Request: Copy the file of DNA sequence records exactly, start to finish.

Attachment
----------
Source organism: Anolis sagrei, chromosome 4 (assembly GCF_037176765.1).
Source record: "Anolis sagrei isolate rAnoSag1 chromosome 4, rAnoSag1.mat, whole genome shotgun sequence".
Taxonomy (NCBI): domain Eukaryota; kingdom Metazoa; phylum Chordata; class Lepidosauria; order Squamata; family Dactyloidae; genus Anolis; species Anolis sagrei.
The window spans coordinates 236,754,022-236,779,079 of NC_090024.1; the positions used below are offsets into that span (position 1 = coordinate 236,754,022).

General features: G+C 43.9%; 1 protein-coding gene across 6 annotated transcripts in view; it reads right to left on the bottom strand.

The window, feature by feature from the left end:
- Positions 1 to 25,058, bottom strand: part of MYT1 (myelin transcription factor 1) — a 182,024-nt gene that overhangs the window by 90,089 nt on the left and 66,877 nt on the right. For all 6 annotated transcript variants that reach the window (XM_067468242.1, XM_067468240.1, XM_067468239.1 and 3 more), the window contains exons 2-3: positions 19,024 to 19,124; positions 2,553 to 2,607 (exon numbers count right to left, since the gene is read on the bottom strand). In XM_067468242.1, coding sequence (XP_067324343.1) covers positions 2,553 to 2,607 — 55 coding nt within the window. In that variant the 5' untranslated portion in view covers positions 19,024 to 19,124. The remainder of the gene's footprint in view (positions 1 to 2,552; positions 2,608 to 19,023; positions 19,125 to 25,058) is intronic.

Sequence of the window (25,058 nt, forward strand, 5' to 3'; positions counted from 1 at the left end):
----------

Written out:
Source organism: Anolis sagrei, chromosome 4 (assembly GCF_037176765.1).
Source record: "Anolis sagrei isolate rAnoSag1 chromosome 4, rAnoSag1.mat, whole genome shotgun sequence".
Taxonomy (NCBI): domain Eukaryota; kingdom Metazoa; phylum Chordata; class Lepidosauria; order Squamata; family Dactyloidae; genus Anolis; species Anolis sagrei.
The window spans coordinates 236,754,022-236,779,079 of NC_090024.1; the positions used below are offsets into that span (position 1 = coordinate 236,754,022).

General features: G+C 43.9%; 1 protein-coding gene across 6 annotated transcripts in view; it reads right to left on the bottom strand.

The window, feature by feature from the left end:
- Positions 1 to 25,058, bottom strand: part of MYT1 (myelin transcription factor 1) — a 182,024-nt gene that overhangs the window by 90,089 nt on the left and 66,877 nt on the right. For all 6 annotated transcript variants that reach the window (XM_067468242.1, XM_067468240.1, XM_067468239.1 and 3 more), the window contains exons 2-3: positions 19,024 to 19,124; positions 2,553 to 2,607 (exon numbers count right to left, since the gene is read on the bottom strand). In XM_067468242.1, coding sequence (XP_067324343.1) covers positions 2,553 to 2,607 — 55 coding nt within the window. In that variant the 5' untranslated portion in view covers positions 19,024 to 19,124. The remainder of the gene's footprint in view (positions 1 to 2,552; positions 2,608 to 19,023; positions 19,125 to 25,058) is intronic.

Sequence of the window (25,058 nt, forward strand, 5' to 3'; positions counted from 1 at the left end):